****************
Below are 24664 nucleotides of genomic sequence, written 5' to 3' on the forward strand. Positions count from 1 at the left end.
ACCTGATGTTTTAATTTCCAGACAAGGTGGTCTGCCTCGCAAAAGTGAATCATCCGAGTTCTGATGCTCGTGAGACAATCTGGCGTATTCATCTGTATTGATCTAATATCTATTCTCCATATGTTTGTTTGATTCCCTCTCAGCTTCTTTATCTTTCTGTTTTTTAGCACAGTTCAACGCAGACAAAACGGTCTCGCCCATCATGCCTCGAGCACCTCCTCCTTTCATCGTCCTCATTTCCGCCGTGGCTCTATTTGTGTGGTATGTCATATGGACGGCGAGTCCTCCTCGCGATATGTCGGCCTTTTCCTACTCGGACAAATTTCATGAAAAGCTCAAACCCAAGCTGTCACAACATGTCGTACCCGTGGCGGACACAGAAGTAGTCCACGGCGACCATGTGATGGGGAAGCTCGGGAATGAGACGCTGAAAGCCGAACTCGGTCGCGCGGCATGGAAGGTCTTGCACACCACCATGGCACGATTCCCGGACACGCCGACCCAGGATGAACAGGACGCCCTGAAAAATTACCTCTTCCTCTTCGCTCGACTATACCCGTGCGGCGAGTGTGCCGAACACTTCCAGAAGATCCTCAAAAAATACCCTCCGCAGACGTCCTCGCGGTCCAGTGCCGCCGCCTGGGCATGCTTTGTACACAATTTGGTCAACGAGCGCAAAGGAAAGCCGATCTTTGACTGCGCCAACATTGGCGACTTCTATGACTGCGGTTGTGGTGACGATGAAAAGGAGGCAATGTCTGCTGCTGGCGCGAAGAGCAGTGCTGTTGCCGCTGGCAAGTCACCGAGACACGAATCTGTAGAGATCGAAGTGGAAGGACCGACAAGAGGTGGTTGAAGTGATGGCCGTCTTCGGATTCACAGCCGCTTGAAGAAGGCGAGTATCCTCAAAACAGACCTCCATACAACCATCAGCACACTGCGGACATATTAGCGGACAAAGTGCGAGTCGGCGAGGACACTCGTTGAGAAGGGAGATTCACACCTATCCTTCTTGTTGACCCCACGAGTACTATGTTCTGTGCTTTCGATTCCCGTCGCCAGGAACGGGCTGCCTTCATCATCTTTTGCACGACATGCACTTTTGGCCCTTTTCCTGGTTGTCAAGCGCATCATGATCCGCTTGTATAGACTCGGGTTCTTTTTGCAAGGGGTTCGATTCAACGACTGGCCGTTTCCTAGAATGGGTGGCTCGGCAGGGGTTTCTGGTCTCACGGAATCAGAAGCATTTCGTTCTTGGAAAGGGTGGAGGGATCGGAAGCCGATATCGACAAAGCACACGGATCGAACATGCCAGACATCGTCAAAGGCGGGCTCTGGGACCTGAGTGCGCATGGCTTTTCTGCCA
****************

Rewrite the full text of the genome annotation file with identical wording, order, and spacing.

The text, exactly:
Below are 24664 nucleotides of genomic sequence, written 5' to 3' on the forward strand. Positions count from 1 at the left end.
ACCTGATGTTTTAATTTCCAGACAAGGTGGTCTGCCTCGCAAAAGTGAATCATCCGAGTTCTGATGCTCGTGAGACAATCTGGCGTATTCATCTGTATTGATCTAATATCTATTCTCCATATGTTTGTTTGATTCCCTCTCAGCTTCTTTATCTTTCTGTTTTTTAGCACAGTTCAACGCAGACAAAACGGTCTCGCCCATCATGCCTCGAGCACCTCCTCCTTTCATCGTCCTCATTTCCGCCGTGGCTCTATTTGTGTGGTATGTCATATGGACGGCGAGTCCTCCTCGCGATATGTCGGCCTTTTCCTACTCGGACAAATTTCATGAAAAGCTCAAACCCAAGCTGTCACAACATGTCGTACCCGTGGCGGACACAGAAGTAGTCCACGGCGACCATGTGATGGGGAAGCTCGGGAATGAGACGCTGAAAGCCGAACTCGGTCGCGCGGCATGGAAGGTCTTGCACACCACCATGGCACGATTCCCGGACACGCCGACCCAGGATGAACAGGACGCCCTGAAAAATTACCTCTTCCTCTTCGCTCGACTATACCCGTGCGGCGAGTGTGCCGAACACTTCCAGAAGATCCTCAAAAAATACCCTCCGCAGACGTCCTCGCGGTCCAGTGCCGCCGCCTGGGCATGCTTTGTACACAATTTGGTCAACGAGCGCAAAGGAAAGCCGATCTTTGACTGCGCCAACATTGGCGACTTCTATGACTGCGGTTGTGGTGACGATGAAAAGGAGGCAATGTCTGCTGCTGGCGCGAAGAGCAGTGCTGTTGCCGCTGGCAAGTCACCGAGACACGAATCTGTAGAGATCGAAGTGGAAGGACCGACAAGAGGTGGTTGAAGTGATGGCCGTCTTCGGATTCACAGCCGCTTGAAGAAGGCGAGTATCCTCAAAACAGACCTCCATACAACCATCAGCACACTGCGGACATATTAGCGGACAAAGTGCGAGTCGGCGAGGACACTCGTTGAGAAGGGAGATTCACACCTATCCTTCTTGTTGACCCCACGAGTACTATGTTCTGTGCTTTCGATTCCCGTCGCCAGGAACGGGCTGCCTTCATCATCTTTTGCACGACATGCACTTTTGGCCCTTTTCCTGGTTGTCAAGCGCATCATGATCCGCTTGTATAGACTCGGGTTCTTTTTGCAAGGGGTTCGATTCAACGACTGGCCGTTTCCTAGAATGGGTGGCTCGGCAGGGGTTTCTGGTCTCACGGAATCAGAAGCATTTCGTTCTTGGAAAGGGTGGAGGGATCGGAAGCCGATATCGACAAAGCACACGGATCGAACATGCCAGACATCGTCAAAGGCGGGCTCTGGGACCTGAGTGCGCATGGCTTTTCTGCCA